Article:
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2004Development of Coded-Aperture Imaging with a Compact Gamma Camera_图文

Development of Coded-Aperture Imaging with a Compact Gamma Camera
M. Gmar, O. Gal, C. Le Goaller, O. P. Ivanov, V. N. Potapov, V. E. Stepanov, F. Lainé, F. Lamadie

Abstract--In the 1990’s, CEA has developed one of the most compact operational gamma cameras in the world, CARTOGAM, capable of mapping the surrounding radioactivity and representing it superimposed onto a visible-light image. Since, the camera has been successfully industrialized and commercialized. In the same time, the Kurchatov Institute has developed a codedaperture gamma camera. The two teams have joined their efforts to develop a compact coded-aperture gamma camera. This paper presents the first results obtained with a coded mask adapted to the existing CARTOGAM camera. According to preliminary simulations compact coded-aperture gamma camera could enable Cs-137 or Co-60 source imaging. Innovative masks have been achieved that lead to the following results: a significant increase in the sensitivity (up to 10 times), an acceptable angular resolution (2° to 3°) and a large field of view (about 30°). The tungsten-alloy masks were produced and the adaptation of the camera was carried out. The laboratory results of Cs-137 and Co60 imaging, including shadowgrams and reconstructed images for point sources, are presented.
I. INTRODUCTION
Gamma imaging is of interest in nuclear industry for decontamination or decommissioning purposes, because it enables to locate sources remotely and rapidly. Hence, it can lead to a significant reduction of the dose received by the operating personnel, as well as a reduction of the operating costs. Over the last few years, gamma cameras have been developed in different laboratories for these applications [1-5]. Prototypes have been qualified and operated on various sites.
The simplest means to form a gamma image on the detector is to use a pinhole collimator. But, recently, some teams have demonstrated the possibility of improving the sensitivity of such devices by using a coded aperture of small size [6].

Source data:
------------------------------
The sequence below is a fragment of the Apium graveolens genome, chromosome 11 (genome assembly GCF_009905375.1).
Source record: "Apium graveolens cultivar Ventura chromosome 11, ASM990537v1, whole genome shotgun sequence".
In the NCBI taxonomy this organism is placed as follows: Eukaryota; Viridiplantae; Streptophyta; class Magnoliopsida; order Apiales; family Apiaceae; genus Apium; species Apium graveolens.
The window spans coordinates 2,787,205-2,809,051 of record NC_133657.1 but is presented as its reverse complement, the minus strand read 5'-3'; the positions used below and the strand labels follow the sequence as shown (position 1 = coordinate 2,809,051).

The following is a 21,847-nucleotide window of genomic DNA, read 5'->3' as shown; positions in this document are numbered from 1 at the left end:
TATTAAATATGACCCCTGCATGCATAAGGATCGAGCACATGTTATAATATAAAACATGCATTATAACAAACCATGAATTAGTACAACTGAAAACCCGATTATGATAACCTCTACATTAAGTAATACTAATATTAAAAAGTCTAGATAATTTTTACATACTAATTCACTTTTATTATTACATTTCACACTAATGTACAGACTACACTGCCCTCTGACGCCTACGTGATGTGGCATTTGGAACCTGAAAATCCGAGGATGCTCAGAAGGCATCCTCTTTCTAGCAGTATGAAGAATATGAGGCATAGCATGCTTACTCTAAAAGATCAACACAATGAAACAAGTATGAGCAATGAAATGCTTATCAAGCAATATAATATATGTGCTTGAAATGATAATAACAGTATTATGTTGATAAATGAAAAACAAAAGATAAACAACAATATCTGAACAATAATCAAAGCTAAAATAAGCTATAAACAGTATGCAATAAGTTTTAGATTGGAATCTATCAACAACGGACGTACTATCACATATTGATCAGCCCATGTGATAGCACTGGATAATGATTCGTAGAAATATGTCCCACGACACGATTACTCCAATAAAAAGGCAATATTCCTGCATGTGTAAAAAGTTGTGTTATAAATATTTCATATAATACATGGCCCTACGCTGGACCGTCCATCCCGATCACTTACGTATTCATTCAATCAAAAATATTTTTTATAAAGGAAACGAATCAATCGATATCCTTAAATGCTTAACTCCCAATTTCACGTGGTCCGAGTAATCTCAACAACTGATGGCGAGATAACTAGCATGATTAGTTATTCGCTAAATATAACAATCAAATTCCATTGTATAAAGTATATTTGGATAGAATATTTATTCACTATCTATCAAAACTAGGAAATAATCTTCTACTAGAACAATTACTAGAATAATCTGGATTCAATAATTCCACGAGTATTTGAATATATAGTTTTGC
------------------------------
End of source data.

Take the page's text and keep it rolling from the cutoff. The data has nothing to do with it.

In the 1990’s, CEA has developed one of the most compact operational compact gamma cameras in the world, CARTOGAM (Fig. 1), capable of mapping the surrounding radioactivity and representing it superimposed onto a visiblelight image [7]. Since, the camera has been successfully industrialized and commercialized.
In the same time, the Kurchatov Institute has developed a coded-aperture gamma camera [8]. The two teams have joined their efforts to develop a compact coded-aperture gamma camera by adapting a coded mask to the existing compact pinhole camera CARTOGAM. This paper presents the first results obtained with this camera.
II. GAMMA IMAGING WITH A CODED APERTURE
A. CARTOGAM: a Compact Gamma Camera
The CARTOGAM portable camera (Fig. 1) has been developed for gamma imaging applications in nuclear facilities. Its most remarkable characteristics are its mass – only 15 kg for the detection head, including the shielding – and its size – 8 cm in diameter and 40 cm in length. This compactness allows an easy handling.
The detector comprises a scintillator (CsI:Tl, 4 mm), an image intensifier and a CCD. In the current configuration, two pinholes are available, with 30° and 50° fields of view. A more detailed presentation of the camera and its performance can be found in [9] and [10].

Manuscript received October 29, 2003. This work was supported by the B01-5.12 Common-Interest Program between CEA and COGEMA, and by the INTAS Grant No. 01-0401.
M. Gmar, O. Gal, B. Dessus, and F. Lainé are with the CEA-DRT/LIST, CEA/Saclay, Gif-sur-Yvette Cedex 91191, France (e-mail: mehdi.gmar@cea.fr).
C. Le Goaller is with the CEA-DEN/DDCO, CEA/Valrh?, BP 171 Bagnols-sur-Cèze Cedex 30207, Fance (e-mail: christophe.legoaller@cea.fr).